The two initiatives must play well with each other to ensure national security imperatives are best executed across all missions and personnel levels.
The Defense Department and the intelligence community are both in the midst of large-scale information technology upgrades.
Though separate initiatives, the resulting infrastructures created under DOD’s Joint Information Environment and the IC’s Information Technology Enterprise must play well with each other to ensure national security imperatives are best executed across all missions and personnel levels.
Speaking in mid-September, Cathy Johnston, director for IC-ITE and digital transformation at the Defense Intelligence Agency, said both plans must “be managed carefully throughout DOD and the IC” to “ensure tactical users retain benefits we have gained and learned over the past 15 years.”
While it’s still early, DOD officials seem optimistic.
Speaking Wednesday at an event hosted by Defense Systems, David DeVries, DOD’s principal deputy chief information officer, said both initiatives share many of the same principles, such as the push toward shared services and improved identity management.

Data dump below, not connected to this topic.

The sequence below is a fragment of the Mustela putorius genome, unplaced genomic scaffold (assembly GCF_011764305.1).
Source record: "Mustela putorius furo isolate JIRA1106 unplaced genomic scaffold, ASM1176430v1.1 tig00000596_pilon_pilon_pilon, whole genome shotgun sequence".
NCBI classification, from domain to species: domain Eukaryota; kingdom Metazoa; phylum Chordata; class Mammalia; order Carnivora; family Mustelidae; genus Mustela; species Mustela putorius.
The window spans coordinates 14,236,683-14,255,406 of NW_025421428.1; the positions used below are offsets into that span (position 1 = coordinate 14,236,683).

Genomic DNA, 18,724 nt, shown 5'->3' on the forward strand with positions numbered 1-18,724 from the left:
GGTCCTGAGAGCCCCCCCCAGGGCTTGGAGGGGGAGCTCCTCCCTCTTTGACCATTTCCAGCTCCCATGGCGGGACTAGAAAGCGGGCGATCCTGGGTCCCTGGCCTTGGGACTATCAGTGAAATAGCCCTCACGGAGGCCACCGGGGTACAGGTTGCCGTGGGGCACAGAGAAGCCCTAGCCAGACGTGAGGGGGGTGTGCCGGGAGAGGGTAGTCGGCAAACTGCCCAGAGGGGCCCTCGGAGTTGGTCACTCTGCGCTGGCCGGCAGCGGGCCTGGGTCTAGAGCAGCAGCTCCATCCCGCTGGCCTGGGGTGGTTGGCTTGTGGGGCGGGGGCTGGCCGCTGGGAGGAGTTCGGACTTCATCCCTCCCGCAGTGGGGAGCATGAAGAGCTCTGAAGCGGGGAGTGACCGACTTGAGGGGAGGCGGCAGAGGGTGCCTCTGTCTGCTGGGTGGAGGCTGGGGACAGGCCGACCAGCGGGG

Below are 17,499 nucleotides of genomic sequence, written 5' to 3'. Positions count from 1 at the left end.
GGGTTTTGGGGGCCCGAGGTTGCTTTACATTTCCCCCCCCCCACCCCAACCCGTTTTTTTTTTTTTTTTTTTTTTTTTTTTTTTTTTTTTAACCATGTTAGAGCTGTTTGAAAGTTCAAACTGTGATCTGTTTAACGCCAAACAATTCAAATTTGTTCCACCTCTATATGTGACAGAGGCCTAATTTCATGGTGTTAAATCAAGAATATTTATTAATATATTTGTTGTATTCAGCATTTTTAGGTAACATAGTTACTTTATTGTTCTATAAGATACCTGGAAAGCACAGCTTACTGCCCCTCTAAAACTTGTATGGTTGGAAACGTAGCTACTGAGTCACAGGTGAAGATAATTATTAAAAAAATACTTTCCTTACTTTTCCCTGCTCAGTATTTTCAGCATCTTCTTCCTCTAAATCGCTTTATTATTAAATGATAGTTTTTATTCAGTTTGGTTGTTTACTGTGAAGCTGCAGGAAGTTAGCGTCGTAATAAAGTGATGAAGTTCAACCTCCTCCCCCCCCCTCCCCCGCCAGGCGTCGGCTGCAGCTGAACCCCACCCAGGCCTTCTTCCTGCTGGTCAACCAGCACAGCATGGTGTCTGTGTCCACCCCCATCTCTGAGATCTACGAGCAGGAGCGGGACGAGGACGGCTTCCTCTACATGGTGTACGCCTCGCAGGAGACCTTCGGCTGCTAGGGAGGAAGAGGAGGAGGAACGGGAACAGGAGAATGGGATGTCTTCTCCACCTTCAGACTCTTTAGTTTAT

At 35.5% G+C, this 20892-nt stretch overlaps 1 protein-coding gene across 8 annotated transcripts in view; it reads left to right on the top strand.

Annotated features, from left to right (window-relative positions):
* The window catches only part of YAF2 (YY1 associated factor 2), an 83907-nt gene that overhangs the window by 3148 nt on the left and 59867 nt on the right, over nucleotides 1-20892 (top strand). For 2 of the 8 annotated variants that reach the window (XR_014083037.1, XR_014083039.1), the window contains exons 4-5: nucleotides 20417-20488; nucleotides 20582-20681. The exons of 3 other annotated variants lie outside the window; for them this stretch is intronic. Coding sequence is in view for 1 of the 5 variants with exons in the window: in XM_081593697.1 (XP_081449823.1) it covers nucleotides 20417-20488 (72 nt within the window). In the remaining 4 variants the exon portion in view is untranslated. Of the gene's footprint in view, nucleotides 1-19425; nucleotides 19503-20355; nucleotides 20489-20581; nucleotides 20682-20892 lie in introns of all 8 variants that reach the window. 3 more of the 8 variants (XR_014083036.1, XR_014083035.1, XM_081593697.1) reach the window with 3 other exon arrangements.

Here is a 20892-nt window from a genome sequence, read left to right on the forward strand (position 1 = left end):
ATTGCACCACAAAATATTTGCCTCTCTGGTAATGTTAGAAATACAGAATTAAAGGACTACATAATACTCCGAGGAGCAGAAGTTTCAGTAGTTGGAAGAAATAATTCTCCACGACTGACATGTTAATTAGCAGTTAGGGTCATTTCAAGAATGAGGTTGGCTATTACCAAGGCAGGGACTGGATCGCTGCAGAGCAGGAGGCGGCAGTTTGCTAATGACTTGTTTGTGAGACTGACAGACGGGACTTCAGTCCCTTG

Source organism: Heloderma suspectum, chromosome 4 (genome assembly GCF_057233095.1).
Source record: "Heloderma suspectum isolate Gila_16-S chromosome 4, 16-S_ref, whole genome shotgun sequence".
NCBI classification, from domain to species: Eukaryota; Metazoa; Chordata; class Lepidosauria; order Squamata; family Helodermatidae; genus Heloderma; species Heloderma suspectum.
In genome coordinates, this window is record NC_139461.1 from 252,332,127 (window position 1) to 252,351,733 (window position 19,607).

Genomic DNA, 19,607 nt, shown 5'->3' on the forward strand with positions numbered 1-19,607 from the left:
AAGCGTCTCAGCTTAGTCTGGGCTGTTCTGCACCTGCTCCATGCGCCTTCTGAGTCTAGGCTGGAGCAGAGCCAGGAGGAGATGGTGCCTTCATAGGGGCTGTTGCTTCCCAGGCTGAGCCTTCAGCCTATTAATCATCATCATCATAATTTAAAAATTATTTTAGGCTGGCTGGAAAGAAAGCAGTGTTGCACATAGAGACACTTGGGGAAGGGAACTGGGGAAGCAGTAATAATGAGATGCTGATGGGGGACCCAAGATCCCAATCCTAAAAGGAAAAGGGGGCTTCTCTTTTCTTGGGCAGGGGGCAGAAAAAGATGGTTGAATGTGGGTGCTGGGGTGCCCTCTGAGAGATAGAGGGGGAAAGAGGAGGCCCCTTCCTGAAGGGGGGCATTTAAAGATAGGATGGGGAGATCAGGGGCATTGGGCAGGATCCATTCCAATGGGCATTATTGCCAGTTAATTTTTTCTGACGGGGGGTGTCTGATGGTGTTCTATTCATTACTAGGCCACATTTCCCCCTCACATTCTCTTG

DeVries said both teams are communicating.
“JIE and IC-ITE fit very well together,” DeVries said, although IC-ITE (pronounced “eyesight”) is more focused on what he called the “top secret fabric.”
DeVries said some of the biggest changes in store for DOD revolve around the collection, analysis and sharing of data. The Pentagon boasts some 1.4 million active duty users, more than 10,000 operational systems, 1,700 data center, 7 million computers and thousands of networks and enclaves, so adoption of technologies like cloud computing is a gradual process. Cloud computing is already a pillar of IC-ITE, and DeVries said the Pentagon is now talking about a cloud instantiation on the Secret Internet Protocol Router Network.
How modern technologies meld together to benefit national security – and how they fit with defense policies crafted decades ago – will go a long way toward determining the success of JIE and IC-ITE.
“What we’re coming down to is the next maturation,” DeVries said. “The principles are the same, the committees defining it are the same people.”